2. The new dungeons. I hope you like repetition. The Lost Sanctum is an exercise in retracing your steps. There's a section that you have to climb up and down about 8 times or so, and it's easily a 5 minute round trip. That may not sound like much, but it's really boring. The designers should have put in a quick travel option that would take you back to the base of the mountain. The treasure you get is barely worth it. Most of the stuff you get is worse than, or only a point or two better than what you get from the original sidequests. The dimensional vortex isn't much better. 

3. Monster raising. Takes too bloody long for my liking. From my experience, it takes about 10 battles before you can "rank up" your creature. However, it's a fun distraction. Just don't forget to save if you do it from the title screen. I made that mistake a few times.

This is a classic game, so I'm keeping the review short, so I'll finish by saying this: If you liked the SNES version, get this. If you like JRPGs, get this. If you hate games with epic storylines and time travel and a changing world, then don't get this. But I doubt anyone like that is reading this blog, so get this game.

Saturday, December 6, 2008

Left 4 Dead

Right. Zombies. What makes a good zombie game different from a bad zombie game? I mean, there's only so much you can do with zombies. Resident Evil's had to switch it up from the slow shufflers to runners, and they've had a diversity of enemies from the beginning. And tons of weapons. Dead Rising also had tons of weapons, and the whole point was basically to kill as many zombies as possible.

So where does this leave Left 4 Dead? It only has 6 types of enemies. It has 10 weapons. Four scenarios with 5 levels each, you can play through it all in 4 hours. And yet it's an amazingly fun, and engaging game. It's all about the details. Let's break it down. 

The Characters (aka "The Survivors"): The characters all have identical abilities, so it doesn't matter who you pick to play as. And the characters fit standard stereotypes of characters, as well. Francis is the tough biker, Bill's the hardened war veteran, Louis is the office drone and black guy, and Zoey's the plucky female. They're all different enough that you can tell who is who from a simple sillouette, which appears around characters when they're not in your line of sight. The character models are very detailed though. They get bloody when hit, or when killing zombies at close range. They limp convincingly when hurt. And the dialogue works. It's present, but not overbearing. It's subtle, and helps develop character more than any instruction manual background ever could. Bill hates stairs, and will let you know, occassionally. Zoey's often got a snappy line, with my favourite being when in the elevator in No Mercy she calls "zombie bullshit" about how the zombies can run and jump.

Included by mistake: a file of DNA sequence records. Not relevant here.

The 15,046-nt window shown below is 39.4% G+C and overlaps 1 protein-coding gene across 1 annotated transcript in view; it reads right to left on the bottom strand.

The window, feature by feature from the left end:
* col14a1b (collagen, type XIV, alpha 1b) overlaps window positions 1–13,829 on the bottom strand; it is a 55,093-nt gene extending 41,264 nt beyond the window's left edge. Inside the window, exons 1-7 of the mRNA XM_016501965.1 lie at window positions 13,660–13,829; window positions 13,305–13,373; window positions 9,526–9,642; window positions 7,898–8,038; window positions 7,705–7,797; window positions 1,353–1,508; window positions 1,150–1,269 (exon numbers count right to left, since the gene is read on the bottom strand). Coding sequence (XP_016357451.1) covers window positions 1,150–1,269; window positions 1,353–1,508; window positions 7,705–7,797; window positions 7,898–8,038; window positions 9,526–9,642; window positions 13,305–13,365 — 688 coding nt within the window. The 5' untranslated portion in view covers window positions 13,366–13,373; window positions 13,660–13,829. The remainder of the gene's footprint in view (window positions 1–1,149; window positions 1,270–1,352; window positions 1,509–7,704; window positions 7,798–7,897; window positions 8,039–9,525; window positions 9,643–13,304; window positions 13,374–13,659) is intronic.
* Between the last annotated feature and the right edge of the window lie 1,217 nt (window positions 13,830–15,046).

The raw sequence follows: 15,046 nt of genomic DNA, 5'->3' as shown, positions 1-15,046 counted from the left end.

The Zombies: You've got the basic Horde zombies. They're the ones you know and love from every zombie movie ever, only they can run, jump, climb, and do whatever it takes to get to you. It doesn't matter where you are, the Horde can find a way to reach you. Valve took a lot of care with the Horde. When not attacking you, they'll lean on scenery in various ways, sit down, lie down, or even fight each other. They'll also die in interesting manners. Some collapse, some stagger, others will cartwheel off from the force of your guns, and the momentum of ones running can carry them on for a few feet before they hit the pavement.